The Mysterious Reverse Gravestone
Growing up, I was always one of those kids who stayed out of the graveyards and never felt the impetuous to go “hang out” in one. With the changing of paths and an increased interest in Typography, I find I can’t help but go exploring.
My first real change to spend time looking at grave inscriptions was at Type Camp Buffalo when we were given a few hours to explore the historic Forest Lawn Cemetery (founded in 1849!). Later I had the opportunity to wander about in Glendalough following AtypI and a small graveyard in Sonning, just west of of Reading. With Halloween upon us, it seemed particularly appropriate to present a collection of some of the most interesting from my travels.
But first a story.
This story takes place in Glendalough in the midst of the graveyard that dates back to the 6th century. Talking with a tour guide, she said, “Do you want to see my favourite grave stone here?” Not one to pass up an insider’s insight, I agreed. With a twinkle in her eye, she led me to a particular gravestone … and moved around to the back. “Do you see the upside-down text? I bet that isn’t something you’ve seen before”. Indeed, I hadn’t.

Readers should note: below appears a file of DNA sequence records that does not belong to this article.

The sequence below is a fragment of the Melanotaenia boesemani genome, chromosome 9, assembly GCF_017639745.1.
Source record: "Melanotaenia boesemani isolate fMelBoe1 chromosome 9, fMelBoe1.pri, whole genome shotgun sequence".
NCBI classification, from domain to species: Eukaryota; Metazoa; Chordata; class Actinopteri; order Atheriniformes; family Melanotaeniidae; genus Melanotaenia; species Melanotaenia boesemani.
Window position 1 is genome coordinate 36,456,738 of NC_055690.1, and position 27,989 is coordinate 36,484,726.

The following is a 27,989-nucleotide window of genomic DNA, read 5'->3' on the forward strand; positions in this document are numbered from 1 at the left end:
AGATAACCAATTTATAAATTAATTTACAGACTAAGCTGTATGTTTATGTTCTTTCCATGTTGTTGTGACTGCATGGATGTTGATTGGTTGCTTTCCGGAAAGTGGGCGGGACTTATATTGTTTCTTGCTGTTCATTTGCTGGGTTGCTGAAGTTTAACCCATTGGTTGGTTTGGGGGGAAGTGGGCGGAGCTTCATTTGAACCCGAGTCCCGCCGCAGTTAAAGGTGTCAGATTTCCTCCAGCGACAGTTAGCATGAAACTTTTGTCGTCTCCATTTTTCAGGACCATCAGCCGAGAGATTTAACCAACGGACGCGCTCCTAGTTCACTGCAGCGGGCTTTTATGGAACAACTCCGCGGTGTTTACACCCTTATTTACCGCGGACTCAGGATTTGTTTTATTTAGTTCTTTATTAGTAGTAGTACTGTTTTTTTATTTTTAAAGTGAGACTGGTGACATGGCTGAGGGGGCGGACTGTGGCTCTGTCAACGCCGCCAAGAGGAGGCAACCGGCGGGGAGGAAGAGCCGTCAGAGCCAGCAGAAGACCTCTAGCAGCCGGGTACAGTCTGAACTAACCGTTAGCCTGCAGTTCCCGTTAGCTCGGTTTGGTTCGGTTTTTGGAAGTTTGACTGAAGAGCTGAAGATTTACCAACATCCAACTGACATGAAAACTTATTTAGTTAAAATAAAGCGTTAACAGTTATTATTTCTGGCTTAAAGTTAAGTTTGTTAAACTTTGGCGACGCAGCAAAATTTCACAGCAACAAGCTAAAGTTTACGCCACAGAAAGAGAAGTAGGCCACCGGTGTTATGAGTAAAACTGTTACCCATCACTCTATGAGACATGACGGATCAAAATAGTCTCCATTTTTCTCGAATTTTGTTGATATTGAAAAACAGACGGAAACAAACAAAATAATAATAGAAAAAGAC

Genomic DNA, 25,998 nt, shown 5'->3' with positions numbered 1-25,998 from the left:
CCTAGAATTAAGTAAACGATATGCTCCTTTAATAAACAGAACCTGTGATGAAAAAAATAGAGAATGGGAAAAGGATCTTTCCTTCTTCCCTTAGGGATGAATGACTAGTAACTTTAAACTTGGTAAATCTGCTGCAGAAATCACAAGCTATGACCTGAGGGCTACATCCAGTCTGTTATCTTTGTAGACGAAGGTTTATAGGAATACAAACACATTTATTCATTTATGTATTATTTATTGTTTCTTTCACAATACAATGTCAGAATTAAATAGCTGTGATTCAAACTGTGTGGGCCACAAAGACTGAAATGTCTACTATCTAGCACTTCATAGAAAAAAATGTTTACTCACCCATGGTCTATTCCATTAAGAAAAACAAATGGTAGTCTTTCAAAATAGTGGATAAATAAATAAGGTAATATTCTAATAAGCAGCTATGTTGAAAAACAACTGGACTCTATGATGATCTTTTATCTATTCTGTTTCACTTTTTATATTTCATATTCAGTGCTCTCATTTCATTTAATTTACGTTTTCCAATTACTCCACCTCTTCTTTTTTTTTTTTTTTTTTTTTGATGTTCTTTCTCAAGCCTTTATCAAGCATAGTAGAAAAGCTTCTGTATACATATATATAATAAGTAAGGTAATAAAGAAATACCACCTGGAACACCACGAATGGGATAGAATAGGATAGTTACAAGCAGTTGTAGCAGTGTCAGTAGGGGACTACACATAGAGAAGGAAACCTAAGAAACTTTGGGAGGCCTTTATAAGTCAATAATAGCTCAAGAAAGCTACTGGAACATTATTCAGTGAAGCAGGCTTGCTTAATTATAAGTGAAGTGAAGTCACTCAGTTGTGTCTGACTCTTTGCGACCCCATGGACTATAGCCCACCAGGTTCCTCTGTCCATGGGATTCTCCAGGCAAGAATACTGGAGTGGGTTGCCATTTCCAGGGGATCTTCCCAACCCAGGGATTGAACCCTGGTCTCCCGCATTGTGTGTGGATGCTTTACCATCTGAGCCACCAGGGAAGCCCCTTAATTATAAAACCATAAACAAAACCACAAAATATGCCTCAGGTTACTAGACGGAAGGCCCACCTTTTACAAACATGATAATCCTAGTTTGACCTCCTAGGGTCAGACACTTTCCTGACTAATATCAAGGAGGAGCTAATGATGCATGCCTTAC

“What sort of gravestone has text on both sides?” I wondered.
The story goes that this grave stone was originally that of an untrustworthy family. After commissioning the stone from the craftsmen and installing it to mark the grave, they were unable (or refused?) to pay. So, in the middle of the night the craftsmen and his mates went to the graveyard and snatched the stone back to re-use.
Turning it upside down, he re-carved the top to sell to another client. Annoyed with the previous defaulters, he tried to hide or remove the former inscription but over time the weather revealed it once more.
Now, I haven’t been in a lot of graveyards, but I found this quite unique. There were no other examples like it in Glendalough. So next time you’re in a cemetery, be sure to look at the back of the gravestones as well as the front! You never know what you’ll find.
There’s more to be had on Flickr. Go check them out!